The Origins and Organization of Unconscious Conflict provides a comprehensive set of contributions by Martin S. Bergmann to psychoanalytic theory, technique, and its applications. Following a general approach, Bergmann synthesizes Freud’s major contributions, the development of his thinking, the ramifications to present day psychoanalytic theory and practice and finally, discusses unresolved problems requiring further work.
In these selected papers, profound meditations are offered on love and death, the leap from hysteria to dream interpretation in Freud’s intellectual development, the genetic roots of Psychoanalysis in the creative clash between Enlightenment and Romantic ideas, old age as a clinical and theoretical phenomenon, the death instinct as clinical controversy, and the interminable debate about termination in psychoanalysis and how to effect it. Crucial clinical and theoretical questions are constantly addressed and the challenges they pose will engage and enlighten the reader. Bergmann was a philosopher of mind as much as he is a psychoanalyst and the range and scope of the ideas in these selected papers is impressive, instructive and illuminating.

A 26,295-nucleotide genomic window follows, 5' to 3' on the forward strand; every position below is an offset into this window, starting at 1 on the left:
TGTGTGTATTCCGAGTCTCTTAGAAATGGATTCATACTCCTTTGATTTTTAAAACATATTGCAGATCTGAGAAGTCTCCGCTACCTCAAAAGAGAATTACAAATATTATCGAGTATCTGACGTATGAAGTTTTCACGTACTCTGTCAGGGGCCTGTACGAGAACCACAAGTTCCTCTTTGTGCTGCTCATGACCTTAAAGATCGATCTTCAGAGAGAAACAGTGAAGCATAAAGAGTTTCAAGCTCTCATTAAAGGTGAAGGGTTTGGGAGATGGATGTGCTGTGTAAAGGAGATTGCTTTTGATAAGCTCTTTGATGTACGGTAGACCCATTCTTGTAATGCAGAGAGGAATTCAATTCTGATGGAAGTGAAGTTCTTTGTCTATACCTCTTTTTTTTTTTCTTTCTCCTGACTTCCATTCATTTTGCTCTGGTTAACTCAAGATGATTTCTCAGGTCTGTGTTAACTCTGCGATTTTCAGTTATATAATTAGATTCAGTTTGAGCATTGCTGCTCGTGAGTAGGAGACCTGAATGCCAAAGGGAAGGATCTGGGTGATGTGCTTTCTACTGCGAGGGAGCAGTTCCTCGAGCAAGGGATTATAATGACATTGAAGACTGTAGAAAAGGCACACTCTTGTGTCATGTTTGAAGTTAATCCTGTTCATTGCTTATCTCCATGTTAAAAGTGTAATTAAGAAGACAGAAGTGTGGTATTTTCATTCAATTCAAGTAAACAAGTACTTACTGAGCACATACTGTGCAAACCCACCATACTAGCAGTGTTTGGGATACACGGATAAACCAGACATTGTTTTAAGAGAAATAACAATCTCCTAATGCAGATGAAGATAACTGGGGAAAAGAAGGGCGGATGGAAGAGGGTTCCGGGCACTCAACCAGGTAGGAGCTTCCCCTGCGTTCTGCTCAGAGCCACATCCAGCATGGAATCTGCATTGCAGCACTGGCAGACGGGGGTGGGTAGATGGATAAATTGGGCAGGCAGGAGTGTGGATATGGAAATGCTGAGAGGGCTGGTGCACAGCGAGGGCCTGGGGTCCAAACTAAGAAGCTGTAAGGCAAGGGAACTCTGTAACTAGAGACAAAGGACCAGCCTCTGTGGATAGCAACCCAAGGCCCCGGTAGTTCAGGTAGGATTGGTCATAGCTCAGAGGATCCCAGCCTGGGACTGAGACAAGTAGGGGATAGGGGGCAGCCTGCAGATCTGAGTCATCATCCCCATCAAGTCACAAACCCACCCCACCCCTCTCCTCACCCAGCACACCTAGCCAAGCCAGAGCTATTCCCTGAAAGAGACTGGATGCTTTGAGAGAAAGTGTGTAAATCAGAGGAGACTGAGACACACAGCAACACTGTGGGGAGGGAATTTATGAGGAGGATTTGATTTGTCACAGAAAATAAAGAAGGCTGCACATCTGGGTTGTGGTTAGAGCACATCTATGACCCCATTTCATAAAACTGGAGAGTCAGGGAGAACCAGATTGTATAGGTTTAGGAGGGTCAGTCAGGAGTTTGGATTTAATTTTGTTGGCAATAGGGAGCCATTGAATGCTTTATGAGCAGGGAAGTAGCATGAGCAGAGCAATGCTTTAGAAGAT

Bergmann deals with psychoanalysis as a science, and with an ideology, referring to psychoanalysis as a "Weltanschauung", a philosophical basis for psychoanalytic theory. He presents an original, penetrating analysis of Freud’s inner struggle, about empirical research, validation and related to five other sciences; about irrational forces that constitute major motivators of human life, and require taking an existential position regarding their implications, the search for the meaning of one’s existence.
The Origins and Organization of Unconscious Conflict is an exciting intellectual journey of the scientific and ideological aspects of psychoanalysis and the study of love. It will appeal to psychoanalysts, psychologists, philosophers and both undergraduate and postgraduate students studying in these fields, as well as anyone with an interest in mental health and human behaviour.